reflectthoseof Olivari et al.* in heart transplantrecipients. However, in patients with kidney transplants, almost all were less than 50 years of age (Table V). In Spain, of all patients with skin neoplasms,the majority appearedafter the ageof 40 years;the averageage at the time squamouscell carcinomaappearedis higher still.23 Our findingselicit three questions:(1) What are the reasonsfor the elevatedincidenceof skin cancer in our study? (2) Why is the mean time of occurrence of basal cell carcinoma and squamouscell carcinoma different in this group of patients?(3) Why is the basal cell carcinoma to squamouscell carcinomaratio in our study differentthan the ratio in others studies conducted in countries with as much sunlight as Spain? Our findingsmay be causedby two factors.First, it hasbeendemonstratedexperimentallyin ratsthat cyclosporineadministration promotesthe survival and progressionof ultraviolet radiation-induced skin tumors via its capacity to enhancethe dominance of suppressorcell-controlled immune responses.2g Burnham et a1.31showedin rats that the carcinogenicpropertiesof ultraviolet radiation-inducedneoplasmswere inverselyproportionalto the expressionof major histocompatibilitycomplexclass I in lymphocytes.This growth decreasedwhen the cells were incubated with y-interferon. Furthermore,it is known that cyclosporineinhibits y-interferon synthesisby T cells.3oThis leadsto reduced expressionin the keratinocytesof intercellular adhesionmolecule-l 3oand thereforeto a reducedimmuneresponse.An absenceof intercellularadhesion molecule-l hasbeenfoundin tumor cellsin the case of basal cell carcinoma30T 32,33and squamouscell carcinoma,34> 35especiallywhenperitumoral mono-

Journal of the American Academy of Dermatology Volume 32, Number 3

nuclearcell infiltration is scarce,36 which occursin transplantrecipients.37Intercellular adhesionmolecule-l expressionreturnedafter the cellsin question had beenincubatedwith y-interferon.30a 34a 35The cancersmay ariseearlier in keratinocytesthat have previouslybeen damagedby ultraviolet radiation. For this reason,we believethat the main factorsin the appearanceof skin cancerin our patientswere skin type,previousexposureto ultraviolet radiation, and administration of cyclosporineand azathioprine. Azathioprine alsohasthe effect of promotingultraviolet radiation-initiated cancer, which has a greaterincidencethan that inducedby cyclosporine 38;this effect is directly related to the carcinogenic effect of azathioprine39and the levelsof oneof the metabolites of azathioprine (6-thioguanine).40 Moreover,it hasbeenshownthat azathioprine,unlike cyclosporine,inducesthe appearanceof keratotic and dysplasticlesions approximately 3 to 4 yearsafter it is takenandthat squamouslesionsmay later develop.39 This increasein the developmentof skin cancer,principally squamouscell carcinoma,is greaterin patientswho are sensitiveto UVB radiation and is mediated by tumor necrosisfactor.41 Thus in sometransplantrecipientsthe administration of certain immunosuppressantsincreasesthe progressionof previous dysplastic lesions or of incipient skin carcinoma,asperhapswasthe casein our patients. Second,many studiesindicateda high prevalence of human papillomavirusinfectionsin patientswho receivedtransplants.1,42-48However, more recent studies have not confirmed these findings.49The presenceof different human papillomavirus serotypesin actinic keratosisand in squamouscell carcinoma suggeststhat this virus may havean important role in the occurrenceof cancer.45-48 Different serotypeshave been described.28> 5o We therefore considerthe possibilitythat azathioprinemay play a greaterrole than was oncesupposedin inducing the appearanceof warts in photoexposedareas,as well as in later malignant development.32 Perhaps this is why a greaternumberof patientswho receive azathioprinetreatment have warts and squamous cell carcinoma.In supportof this theory, we have also observedthat when human papillomavirus is found in the squamouscell carcinoma of organ transplant recipients,multiple warts are found in photoexposedareas.16p 26-29The quantitative and qualitativedecreaseof Langerhanscellsin thesepa-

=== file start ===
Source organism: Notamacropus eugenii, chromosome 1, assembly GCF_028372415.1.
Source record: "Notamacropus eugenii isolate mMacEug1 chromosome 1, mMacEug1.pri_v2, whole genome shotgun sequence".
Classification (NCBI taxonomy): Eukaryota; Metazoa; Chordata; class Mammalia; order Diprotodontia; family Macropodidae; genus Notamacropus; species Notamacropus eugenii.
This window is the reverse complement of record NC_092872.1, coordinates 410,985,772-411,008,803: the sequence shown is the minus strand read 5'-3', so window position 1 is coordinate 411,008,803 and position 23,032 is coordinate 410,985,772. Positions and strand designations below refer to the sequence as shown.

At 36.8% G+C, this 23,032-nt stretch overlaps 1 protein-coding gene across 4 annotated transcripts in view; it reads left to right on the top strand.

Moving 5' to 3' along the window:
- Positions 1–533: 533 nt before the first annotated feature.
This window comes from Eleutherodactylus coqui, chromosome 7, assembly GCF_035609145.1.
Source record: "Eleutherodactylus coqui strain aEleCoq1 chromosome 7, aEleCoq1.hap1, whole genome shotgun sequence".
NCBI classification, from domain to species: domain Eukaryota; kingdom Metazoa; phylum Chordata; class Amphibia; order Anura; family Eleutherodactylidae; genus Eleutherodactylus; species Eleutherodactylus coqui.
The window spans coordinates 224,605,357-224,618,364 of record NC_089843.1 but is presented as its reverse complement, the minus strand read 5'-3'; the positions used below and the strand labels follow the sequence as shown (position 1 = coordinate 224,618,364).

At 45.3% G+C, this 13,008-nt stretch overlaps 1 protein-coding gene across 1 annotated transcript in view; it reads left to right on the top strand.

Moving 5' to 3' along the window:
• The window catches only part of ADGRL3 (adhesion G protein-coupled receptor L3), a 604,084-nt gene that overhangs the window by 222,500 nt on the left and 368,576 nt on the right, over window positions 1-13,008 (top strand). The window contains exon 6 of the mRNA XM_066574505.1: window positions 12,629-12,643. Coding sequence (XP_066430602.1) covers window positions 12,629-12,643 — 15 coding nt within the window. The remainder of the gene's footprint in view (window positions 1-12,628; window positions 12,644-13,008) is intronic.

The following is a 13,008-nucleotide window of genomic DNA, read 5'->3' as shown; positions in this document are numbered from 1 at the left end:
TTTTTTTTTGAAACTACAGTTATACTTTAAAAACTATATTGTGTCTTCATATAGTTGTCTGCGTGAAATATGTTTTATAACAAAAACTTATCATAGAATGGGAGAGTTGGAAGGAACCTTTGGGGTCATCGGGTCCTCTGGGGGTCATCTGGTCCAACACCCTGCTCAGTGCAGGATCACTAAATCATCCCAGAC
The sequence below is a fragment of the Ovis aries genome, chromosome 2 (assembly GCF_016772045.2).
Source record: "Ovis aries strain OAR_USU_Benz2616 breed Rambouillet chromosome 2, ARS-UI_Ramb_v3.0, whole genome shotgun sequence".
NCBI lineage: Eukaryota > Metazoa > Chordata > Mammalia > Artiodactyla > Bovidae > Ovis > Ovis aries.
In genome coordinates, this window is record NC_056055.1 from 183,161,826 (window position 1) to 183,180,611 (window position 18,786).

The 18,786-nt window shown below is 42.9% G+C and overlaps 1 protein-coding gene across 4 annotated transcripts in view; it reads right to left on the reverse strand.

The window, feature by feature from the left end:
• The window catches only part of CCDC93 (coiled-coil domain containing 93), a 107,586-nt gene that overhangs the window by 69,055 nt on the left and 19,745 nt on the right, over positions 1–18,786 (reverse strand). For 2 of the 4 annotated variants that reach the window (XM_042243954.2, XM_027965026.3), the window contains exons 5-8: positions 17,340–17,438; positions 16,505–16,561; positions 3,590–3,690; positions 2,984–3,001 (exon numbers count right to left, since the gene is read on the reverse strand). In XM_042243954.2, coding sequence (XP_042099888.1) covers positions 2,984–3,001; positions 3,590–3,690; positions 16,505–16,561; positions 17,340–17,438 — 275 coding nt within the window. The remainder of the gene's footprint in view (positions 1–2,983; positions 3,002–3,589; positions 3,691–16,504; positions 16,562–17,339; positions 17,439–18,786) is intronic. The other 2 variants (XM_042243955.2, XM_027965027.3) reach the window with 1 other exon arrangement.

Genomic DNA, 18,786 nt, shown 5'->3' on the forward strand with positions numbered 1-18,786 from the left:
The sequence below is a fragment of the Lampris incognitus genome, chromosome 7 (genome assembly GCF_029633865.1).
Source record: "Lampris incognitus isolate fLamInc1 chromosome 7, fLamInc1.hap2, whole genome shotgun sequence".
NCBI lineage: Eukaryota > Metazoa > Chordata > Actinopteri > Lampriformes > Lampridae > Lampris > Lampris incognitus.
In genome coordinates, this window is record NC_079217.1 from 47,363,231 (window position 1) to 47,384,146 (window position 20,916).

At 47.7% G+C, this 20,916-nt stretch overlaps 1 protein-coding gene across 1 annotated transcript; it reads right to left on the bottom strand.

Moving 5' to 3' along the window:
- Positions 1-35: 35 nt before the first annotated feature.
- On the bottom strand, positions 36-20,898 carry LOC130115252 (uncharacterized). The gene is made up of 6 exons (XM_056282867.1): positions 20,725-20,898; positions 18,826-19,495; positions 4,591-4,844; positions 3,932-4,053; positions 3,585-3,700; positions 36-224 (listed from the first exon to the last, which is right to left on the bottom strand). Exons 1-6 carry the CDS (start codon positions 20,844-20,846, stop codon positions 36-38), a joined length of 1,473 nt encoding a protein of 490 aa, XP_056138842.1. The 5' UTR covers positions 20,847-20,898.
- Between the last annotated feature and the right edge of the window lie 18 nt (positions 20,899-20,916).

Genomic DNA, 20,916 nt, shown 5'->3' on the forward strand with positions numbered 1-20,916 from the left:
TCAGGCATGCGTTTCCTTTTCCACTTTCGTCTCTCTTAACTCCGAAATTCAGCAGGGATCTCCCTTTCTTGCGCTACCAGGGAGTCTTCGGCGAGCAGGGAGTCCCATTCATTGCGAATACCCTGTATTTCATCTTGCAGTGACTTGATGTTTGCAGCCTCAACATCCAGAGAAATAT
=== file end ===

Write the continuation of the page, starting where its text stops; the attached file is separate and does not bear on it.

Espaiiu et al. 463 tients in areasexposedto the sun can also be of pathogenicimportance.51Therefore,patientswith organtransplantsshouldbe encouragedto usesunscreens.In our series,only 5 of the 14 patientswith skin cancerhad commonwarts (Table I). This incidencemay besosmall becauseall wartsweretreated promptly andall of our patientsusedsunblocksregularly. This may alsoexplainthe relativelylow incidenceof squamouscell carcinoma. Skin canceris moreproneto developin transplant recipientswho are homozygousfor HLA-DR, or who havethe HLA-A3 or HLA-B27 haplotype.In addition, those with one or two mismatches for HLA-B areat a relatively higherrisk of developing skin cancer.The presenceof HLA-Al 1 may play a preventiverole.31,38$39Nevertheless,someauthors havedescribedskin cancerin patientswith a kidney transplantwho expressedHLA-Al 1.52In our series we alsoencounteredonepatientwith the HLA-Al 1 haplotype who had basal cell carcinoma and squamouscell carcinoma(Table IV). However,the samplesize in our study is not large enoughfor us to draw anypreciseconclusions.Other authorshave found a statistically significant relationship for HLA-DR7 and HLA-B27 only.53We did not find a significant associationbetweenskin cancer and theseHLAs (Table V). REFERENCES